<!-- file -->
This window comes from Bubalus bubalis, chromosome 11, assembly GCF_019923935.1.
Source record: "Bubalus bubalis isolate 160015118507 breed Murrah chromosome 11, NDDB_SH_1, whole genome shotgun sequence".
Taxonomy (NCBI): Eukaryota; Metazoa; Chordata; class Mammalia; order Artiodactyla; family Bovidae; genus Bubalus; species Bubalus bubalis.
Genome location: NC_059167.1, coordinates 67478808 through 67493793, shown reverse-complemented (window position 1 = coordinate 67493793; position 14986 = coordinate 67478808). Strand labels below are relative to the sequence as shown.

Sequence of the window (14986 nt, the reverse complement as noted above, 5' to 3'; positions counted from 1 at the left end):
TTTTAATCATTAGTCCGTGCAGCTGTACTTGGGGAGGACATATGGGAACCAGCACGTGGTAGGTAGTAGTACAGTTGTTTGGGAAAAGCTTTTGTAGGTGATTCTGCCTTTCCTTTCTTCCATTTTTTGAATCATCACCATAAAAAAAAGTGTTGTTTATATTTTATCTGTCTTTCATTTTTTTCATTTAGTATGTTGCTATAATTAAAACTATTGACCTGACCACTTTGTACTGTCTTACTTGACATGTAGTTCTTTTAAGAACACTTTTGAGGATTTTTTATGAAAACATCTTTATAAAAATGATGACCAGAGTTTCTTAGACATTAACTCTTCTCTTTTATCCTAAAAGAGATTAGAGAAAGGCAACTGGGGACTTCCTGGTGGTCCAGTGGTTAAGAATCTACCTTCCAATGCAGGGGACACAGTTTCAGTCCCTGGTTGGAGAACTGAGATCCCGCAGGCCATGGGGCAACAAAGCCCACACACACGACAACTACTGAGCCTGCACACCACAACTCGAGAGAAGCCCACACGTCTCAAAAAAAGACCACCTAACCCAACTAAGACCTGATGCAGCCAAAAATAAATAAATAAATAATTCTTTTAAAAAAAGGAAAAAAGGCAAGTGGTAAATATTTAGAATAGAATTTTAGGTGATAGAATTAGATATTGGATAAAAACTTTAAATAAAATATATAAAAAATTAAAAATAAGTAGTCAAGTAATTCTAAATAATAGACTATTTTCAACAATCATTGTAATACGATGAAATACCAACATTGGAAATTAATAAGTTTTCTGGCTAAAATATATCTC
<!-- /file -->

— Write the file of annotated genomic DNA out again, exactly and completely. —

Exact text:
This window comes from Bubalus bubalis, chromosome 11, assembly GCF_019923935.1.
Source record: "Bubalus bubalis isolate 160015118507 breed Murrah chromosome 11, NDDB_SH_1, whole genome shotgun sequence".
Taxonomy (NCBI): Eukaryota; Metazoa; Chordata; class Mammalia; order Artiodactyla; family Bovidae; genus Bubalus; species Bubalus bubalis.
Genome location: NC_059167.1, coordinates 67478808 through 67493793, shown reverse-complemented (window position 1 = coordinate 67493793; position 14986 = coordinate 67478808). Strand labels below are relative to the sequence as shown.

Sequence of the window (14986 nt, the reverse complement as noted above, 5' to 3'; positions counted from 1 at the left end):
TTTTAATCATTAGTCCGTGCAGCTGTACTTGGGGAGGACATATGGGAACCAGCACGTGGTAGGTAGTAGTACAGTTGTTTGGGAAAAGCTTTTGTAGGTGATTCTGCCTTTCCTTTCTTCCATTTTTTGAATCATCACCATAAAAAAAAGTGTTGTTTATATTTTATCTGTCTTTCATTTTTTTCATTTAGTATGTTGCTATAATTAAAACTATTGACCTGACCACTTTGTACTGTCTTACTTGACATGTAGTTCTTTTAAGAACACTTTTGAGGATTTTTTATGAAAACATCTTTATAAAAATGATGACCAGAGTTTCTTAGACATTAACTCTTCTCTTTTATCCTAAAAGAGATTAGAGAAAGGCAACTGGGGACTTCCTGGTGGTCCAGTGGTTAAGAATCTACCTTCCAATGCAGGGGACACAGTTTCAGTCCCTGGTTGGAGAACTGAGATCCCGCAGGCCATGGGGCAACAAAGCCCACACACACGACAACTACTGAGCCTGCACACCACAACTCGAGAGAAGCCCACACGTCTCAAAAAAAGACCACCTAACCCAACTAAGACCTGATGCAGCCAAAAATAAATAAATAAATAATTCTTTTAAAAAAAGGAAAAAAGGCAAGTGGTAAATATTTAGAATAGAATTTTAGGTGATAGAATTAGATATTGGATAAAAACTTTAAATAAAATATATAAAAAATTAAAAATAAGTAGTCAAGTAATTCTAAATAATAGACTATTTTCAACAATCATTGTAATACGATGAAATACCAACATTGGAAATTAATAAGTTTTCTGGCTAAAATATATCTC